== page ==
What follows is the first installment of a four part interview I had with Michael Payne, the famed interior designer who was the original host of HGTV's Designing for the Sexes. Enjoy!
CA: On HGTV's Designing for the Sexes, you worked with many couples who were at odds with each other over their differing preferences in design style for a particular room. And by the end of each episode, you were always able to come up with a solution that each were able to love.
So tell me . . . What was it about how you approached a couple’s situation that made all of your projects so successful? Was it the way you listened to each couple? Or was it simply good design?
Well, the truth of the matter is it relied on both - arguably, equally both.
It’s not possible to do a project at all without fully understanding the needs and likes of the people you’re working with. So I spend a lot of time talking with them, sometimes individually, sometimes together, just to fully understand what they like about design and what they dislike.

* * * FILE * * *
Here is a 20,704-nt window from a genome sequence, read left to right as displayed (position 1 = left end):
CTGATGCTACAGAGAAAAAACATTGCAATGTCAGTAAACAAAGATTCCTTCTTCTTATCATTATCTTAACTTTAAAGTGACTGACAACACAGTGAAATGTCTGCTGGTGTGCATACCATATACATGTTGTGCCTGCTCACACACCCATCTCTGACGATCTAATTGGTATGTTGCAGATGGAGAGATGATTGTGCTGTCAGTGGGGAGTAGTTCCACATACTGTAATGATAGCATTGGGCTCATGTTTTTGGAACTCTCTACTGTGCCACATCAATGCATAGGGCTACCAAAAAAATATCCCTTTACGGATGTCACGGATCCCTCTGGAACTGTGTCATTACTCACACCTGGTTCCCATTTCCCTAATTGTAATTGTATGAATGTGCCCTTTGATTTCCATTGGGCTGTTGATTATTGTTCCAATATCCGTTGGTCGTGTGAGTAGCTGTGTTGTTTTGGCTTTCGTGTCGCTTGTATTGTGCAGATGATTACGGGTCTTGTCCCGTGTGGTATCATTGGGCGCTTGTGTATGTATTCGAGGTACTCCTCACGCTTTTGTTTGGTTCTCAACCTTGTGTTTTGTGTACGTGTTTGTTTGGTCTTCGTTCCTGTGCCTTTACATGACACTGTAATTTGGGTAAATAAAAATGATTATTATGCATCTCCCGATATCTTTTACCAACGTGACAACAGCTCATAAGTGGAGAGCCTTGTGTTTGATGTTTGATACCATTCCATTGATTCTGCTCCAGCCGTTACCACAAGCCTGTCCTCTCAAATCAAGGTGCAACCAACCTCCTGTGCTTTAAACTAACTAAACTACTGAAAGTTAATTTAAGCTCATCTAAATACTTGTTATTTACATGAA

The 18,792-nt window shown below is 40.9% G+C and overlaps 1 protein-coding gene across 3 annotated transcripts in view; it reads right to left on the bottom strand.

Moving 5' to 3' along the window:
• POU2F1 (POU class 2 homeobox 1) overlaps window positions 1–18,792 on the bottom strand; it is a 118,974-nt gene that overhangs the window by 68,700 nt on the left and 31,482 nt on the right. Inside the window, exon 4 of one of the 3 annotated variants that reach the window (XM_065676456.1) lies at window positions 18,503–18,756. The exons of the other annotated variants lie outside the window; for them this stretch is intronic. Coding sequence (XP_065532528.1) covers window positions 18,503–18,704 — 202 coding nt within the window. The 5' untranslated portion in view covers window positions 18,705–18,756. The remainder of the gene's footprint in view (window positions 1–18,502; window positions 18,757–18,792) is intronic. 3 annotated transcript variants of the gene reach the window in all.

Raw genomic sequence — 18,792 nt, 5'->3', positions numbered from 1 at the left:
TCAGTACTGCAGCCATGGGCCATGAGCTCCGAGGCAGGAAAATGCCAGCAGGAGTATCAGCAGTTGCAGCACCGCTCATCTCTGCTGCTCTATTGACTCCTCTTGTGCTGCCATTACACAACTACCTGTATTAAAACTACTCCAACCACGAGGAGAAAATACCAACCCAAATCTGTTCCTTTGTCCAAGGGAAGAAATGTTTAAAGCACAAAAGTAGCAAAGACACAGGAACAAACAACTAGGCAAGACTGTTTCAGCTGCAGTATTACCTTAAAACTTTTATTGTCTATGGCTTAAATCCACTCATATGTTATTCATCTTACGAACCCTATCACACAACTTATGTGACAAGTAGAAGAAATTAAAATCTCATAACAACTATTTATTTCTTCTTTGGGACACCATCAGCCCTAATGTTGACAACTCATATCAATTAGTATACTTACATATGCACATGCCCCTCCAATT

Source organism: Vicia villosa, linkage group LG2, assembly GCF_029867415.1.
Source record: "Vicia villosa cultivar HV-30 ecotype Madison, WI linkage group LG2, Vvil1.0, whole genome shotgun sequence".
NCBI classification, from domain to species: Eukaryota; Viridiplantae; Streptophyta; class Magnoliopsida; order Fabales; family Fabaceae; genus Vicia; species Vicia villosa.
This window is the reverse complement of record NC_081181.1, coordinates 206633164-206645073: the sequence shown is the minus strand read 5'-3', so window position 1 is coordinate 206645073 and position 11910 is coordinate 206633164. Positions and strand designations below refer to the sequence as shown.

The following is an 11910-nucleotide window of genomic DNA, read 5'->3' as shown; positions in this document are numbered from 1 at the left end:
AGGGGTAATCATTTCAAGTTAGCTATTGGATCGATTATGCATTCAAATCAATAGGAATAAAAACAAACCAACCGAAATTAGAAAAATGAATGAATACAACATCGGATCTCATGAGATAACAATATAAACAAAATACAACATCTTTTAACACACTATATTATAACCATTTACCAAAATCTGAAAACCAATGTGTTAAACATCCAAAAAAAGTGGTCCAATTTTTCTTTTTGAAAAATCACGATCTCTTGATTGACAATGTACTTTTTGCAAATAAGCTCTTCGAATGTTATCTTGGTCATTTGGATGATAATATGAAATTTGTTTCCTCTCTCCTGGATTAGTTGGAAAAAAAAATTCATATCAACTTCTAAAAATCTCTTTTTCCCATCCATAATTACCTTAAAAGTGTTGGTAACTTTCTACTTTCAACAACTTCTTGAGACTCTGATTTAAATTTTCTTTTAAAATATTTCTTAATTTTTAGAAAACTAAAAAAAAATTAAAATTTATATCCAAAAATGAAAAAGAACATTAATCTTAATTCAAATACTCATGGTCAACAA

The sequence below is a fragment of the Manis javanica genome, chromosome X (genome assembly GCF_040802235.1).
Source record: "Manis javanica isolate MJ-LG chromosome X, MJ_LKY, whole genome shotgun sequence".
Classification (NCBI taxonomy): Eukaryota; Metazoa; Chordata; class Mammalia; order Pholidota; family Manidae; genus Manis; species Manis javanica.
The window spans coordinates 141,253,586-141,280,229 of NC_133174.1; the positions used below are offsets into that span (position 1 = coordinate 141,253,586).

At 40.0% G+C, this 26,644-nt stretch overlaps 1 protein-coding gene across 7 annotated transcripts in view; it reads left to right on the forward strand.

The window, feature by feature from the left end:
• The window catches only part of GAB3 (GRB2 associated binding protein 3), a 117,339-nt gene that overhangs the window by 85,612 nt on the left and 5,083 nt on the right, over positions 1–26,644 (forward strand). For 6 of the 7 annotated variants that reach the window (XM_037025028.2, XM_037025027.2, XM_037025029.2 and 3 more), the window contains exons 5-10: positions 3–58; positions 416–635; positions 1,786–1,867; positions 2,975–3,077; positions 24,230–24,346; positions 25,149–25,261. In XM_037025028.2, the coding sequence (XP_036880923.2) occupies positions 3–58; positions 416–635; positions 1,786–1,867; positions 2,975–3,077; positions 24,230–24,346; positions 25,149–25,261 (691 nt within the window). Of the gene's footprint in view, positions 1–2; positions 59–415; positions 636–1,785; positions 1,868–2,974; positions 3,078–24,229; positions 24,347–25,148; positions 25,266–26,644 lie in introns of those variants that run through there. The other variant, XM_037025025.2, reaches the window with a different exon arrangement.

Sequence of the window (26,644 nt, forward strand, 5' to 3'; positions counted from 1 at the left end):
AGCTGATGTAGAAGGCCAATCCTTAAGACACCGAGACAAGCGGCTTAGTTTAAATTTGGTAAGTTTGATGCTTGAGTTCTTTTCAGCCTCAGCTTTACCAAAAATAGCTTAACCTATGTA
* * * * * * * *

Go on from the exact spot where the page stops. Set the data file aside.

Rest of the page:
Then, once it was time to design the space, I was always keeping in mind their voices and the very things they wanted, because it was imperative that I gave them as much of what they precisely wanted as possible. However, that wasn’t always possible.
Example: Let’s suppose one person’s favorite color was orange, and -- frankly -- they wanted the entire room to be painted orange. Yet the other person absolutely loathed orange.
My solution: I would come up with a design solution that featured something off-orange.
Then, frankly -- if I may say (laugh) -- the remainder of my solution came down to really good design.
There’s more to good design than simply making something look pretty. Good design is something that’s totally functional, because if it doesn’t work, it’s not worth anything.
Finally, at the end of the project, everything came together, because -- as I said -- I simply kept in mind what the clients wanted. I made sure they both got something they wanted, and I also made sure neither got everything they wanted.
That, right there, was the essence to the success of my projects.
Next Monday (9.6.12.), join Michael and I as we continue our discussion. He’s going to share his secret for how to deal with the most extreme conflicts a couple can have, where each partner prefers a design style that’s the polar opposite of the other.